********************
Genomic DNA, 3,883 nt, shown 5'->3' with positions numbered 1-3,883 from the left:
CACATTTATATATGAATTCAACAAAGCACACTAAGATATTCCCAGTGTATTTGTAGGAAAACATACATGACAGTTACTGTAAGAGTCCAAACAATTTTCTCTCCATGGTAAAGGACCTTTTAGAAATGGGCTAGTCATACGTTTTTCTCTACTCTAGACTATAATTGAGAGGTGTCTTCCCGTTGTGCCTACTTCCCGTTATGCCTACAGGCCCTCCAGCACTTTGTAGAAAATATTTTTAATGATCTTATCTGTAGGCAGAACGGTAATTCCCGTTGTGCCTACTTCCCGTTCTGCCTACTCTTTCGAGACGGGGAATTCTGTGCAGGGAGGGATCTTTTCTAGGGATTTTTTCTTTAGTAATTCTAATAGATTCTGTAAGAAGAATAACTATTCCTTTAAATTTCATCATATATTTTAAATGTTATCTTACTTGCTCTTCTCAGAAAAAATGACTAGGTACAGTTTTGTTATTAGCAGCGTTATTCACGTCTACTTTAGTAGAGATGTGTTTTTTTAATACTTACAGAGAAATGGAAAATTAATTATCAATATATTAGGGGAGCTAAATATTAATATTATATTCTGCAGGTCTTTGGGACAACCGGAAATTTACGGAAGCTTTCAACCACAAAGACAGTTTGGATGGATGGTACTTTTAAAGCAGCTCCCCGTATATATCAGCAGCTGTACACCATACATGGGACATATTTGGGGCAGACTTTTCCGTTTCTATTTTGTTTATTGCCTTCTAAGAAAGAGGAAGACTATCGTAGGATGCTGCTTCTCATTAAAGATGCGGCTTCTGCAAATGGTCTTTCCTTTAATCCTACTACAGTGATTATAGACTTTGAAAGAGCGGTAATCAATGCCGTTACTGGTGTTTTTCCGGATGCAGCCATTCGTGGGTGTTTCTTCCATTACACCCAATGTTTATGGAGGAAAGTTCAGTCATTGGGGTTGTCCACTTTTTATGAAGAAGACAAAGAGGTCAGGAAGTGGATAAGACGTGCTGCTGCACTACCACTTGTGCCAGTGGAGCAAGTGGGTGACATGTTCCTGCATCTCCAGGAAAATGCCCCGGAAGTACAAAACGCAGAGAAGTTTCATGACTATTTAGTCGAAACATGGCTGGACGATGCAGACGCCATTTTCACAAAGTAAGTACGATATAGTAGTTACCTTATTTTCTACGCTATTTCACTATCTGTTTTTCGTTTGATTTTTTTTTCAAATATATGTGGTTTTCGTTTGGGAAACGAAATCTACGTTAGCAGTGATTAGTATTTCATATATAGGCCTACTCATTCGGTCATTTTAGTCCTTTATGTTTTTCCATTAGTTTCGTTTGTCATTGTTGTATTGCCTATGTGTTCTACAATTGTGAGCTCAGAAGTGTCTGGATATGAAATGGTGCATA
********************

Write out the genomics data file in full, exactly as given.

Genomic DNA, 3,883 nt, shown 5'->3' with positions numbered 1-3,883 from the left:
CACATTTATATATGAATTCAACAAAGCACACTAAGATATTCCCAGTGTATTTGTAGGAAAACATACATGACAGTTACTGTAAGAGTCCAAACAATTTTCTCTCCATGGTAAAGGACCTTTTAGAAATGGGCTAGTCATACGTTTTTCTCTACTCTAGACTATAATTGAGAGGTGTCTTCCCGTTGTGCCTACTTCCCGTTATGCCTACAGGCCCTCCAGCACTTTGTAGAAAATATTTTTAATGATCTTATCTGTAGGCAGAACGGTAATTCCCGTTGTGCCTACTTCCCGTTCTGCCTACTCTTTCGAGACGGGGAATTCTGTGCAGGGAGGGATCTTTTCTAGGGATTTTTTCTTTAGTAATTCTAATAGATTCTGTAAGAAGAATAACTATTCCTTTAAATTTCATCATATATTTTAAATGTTATCTTACTTGCTCTTCTCAGAAAAAATGACTAGGTACAGTTTTGTTATTAGCAGCGTTATTCACGTCTACTTTAGTAGAGATGTGTTTTTTTAATACTTACAGAGAAATGGAAAATTAATTATCAATATATTAGGGGAGCTAAATATTAATATTATATTCTGCAGGTCTTTGGGACAACCGGAAATTTACGGAAGCTTTCAACCACAAAGACAGTTTGGATGGATGGTACTTTTAAAGCAGCTCCCCGTATATATCAGCAGCTGTACACCATACATGGGACATATTTGGGGCAGACTTTTCCGTTTCTATTTTGTTTATTGCCTTCTAAGAAAGAGGAAGACTATCGTAGGATGCTGCTTCTCATTAAAGATGCGGCTTCTGCAAATGGTCTTTCCTTTAATCCTACTACAGTGATTATAGACTTTGAAAGAGCGGTAATCAATGCCGTTACTGGTGTTTTTCCGGATGCAGCCATTCGTGGGTGTTTCTTCCATTACACCCAATGTTTATGGAGGAAAGTTCAGTCATTGGGGTTGTCCACTTTTTATGAAGAAGACAAAGAGGTCAGGAAGTGGATAAGACGTGCTGCTGCACTACCACTTGTGCCAGTGGAGCAAGTGGGTGACATGTTCCTGCATCTCCAGGAAAATGCCCCGGAAGTACAAAACGCAGAGAAGTTTCATGACTATTTAGTCGAAACATGGCTGGACGATGCAGACGCCATTTTCACAAAGTAAGTACGATATAGTAGTTACCTTATTTTCTACGCTATTTCACTATCTGTTTTTCGTTTGATTTTTTTTTCAAATATATGTGGTTTTCGTTTGGGAAACGAAATCTACGTTAGCAGTGATTAGTATTTCATATATAGGCCTACTCATTCGGTCATTTTAGTCCTTTATGTTTTTCCATTAGTTTCGTTTGTCATTGTTGTATTGCCTATGTGTTCTACAATTGTGAGCTCAGAAGTGTCTGGATATGAAATGGTGCATA